Stephanie, age four, has just the thing. When Karen first told her that "Daddy can't play baseball anymore," she said, "Now Daddy can play football."
Actually, Hot Sauce will be cooking as never before. This November he and partner David Del Gallo, a local contractor, plan to open a new pizza restaurant called Saucier's Dugout. "I love pizza," says Saucier. "I used to work in a pizza joint, and I know all the secrets about making a good pie. Like knowing the precise moment to take it out of the oven. I'm an expert at that."
The Dugout will also offer beer, wine and sandwiches. The barstools will be made out of bases, with bats for legs. There will be a game room and trophy cases, featuring such items as Saucier's Tiger uniform. The autographed balls, batting helmets and photos of Kevin's former teammates have been rolling in, including an 8 X 10 glossy of Lance Parrish, his Detroit batterymate, with the message: "Keep the dough soft and chewy."
"Free and breezy" is how Saucier is playing it these days. "I feel like a tremendous burden has been lifted from my shoulders," he says. "Baseball? Naw, it's not for me anymore. To tell you the truth, I have no intention of ever trying to come back." Still, there are times....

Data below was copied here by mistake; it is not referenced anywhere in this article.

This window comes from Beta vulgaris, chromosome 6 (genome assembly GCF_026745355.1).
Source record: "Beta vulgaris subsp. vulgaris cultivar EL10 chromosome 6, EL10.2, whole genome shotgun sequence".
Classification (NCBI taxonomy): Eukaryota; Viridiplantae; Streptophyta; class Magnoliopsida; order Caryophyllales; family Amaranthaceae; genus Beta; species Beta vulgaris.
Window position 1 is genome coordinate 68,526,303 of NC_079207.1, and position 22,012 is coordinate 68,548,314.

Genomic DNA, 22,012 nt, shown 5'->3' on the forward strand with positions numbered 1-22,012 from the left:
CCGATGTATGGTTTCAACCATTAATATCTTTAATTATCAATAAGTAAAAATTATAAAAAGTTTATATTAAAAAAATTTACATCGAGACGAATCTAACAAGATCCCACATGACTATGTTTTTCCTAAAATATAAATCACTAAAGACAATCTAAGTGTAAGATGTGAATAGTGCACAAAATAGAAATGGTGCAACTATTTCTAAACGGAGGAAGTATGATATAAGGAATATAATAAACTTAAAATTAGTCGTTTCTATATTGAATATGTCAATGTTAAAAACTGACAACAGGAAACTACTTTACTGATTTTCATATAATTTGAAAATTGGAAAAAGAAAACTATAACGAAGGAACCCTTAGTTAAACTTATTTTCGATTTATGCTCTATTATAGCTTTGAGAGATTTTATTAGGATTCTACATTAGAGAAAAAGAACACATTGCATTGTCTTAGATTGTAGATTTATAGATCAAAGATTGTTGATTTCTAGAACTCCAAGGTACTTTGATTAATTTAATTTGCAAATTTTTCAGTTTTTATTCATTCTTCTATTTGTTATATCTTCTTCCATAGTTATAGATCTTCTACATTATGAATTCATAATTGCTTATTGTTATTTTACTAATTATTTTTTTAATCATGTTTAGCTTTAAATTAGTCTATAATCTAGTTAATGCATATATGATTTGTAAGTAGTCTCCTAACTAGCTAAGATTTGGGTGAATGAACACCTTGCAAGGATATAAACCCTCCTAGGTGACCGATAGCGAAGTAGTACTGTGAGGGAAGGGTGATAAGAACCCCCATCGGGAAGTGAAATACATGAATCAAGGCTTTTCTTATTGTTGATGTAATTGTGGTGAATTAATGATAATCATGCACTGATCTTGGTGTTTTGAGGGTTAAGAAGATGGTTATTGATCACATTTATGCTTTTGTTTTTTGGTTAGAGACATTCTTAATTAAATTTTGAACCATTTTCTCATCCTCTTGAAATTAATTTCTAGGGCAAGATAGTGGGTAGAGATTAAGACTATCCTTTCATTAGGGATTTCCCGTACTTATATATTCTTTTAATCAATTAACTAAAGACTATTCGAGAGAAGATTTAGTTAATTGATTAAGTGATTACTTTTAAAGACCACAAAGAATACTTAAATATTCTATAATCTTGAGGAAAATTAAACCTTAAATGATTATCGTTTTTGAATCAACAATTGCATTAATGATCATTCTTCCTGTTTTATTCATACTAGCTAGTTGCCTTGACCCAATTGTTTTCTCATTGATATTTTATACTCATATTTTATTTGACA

Not too long ago, while Kevin was watching Philadelphia play Atlanta on TV, Karen noticed a faraway look in his eyes. "Kevin," she said softly, "are you all right?" "Sure," he said, recovering. "Why do you ask?"
Because everyone wants to know if there's any hurt left, any longings. "No," Saucier says. "When I think about baseball now, I remember all the good times. And there were a lot of them. Like, hey, I've still got my World Series ring, right? They can't take that away from me."
Or the fun of playing for Franco's Lounge. Recently, when an opposing runner tried to score from second on a single to left center, Saucier says, "I cut that sucker down at the plate with a perfect throw."
It was, in fact, the first good strike Kevin Saucier had thrown in a long, long time.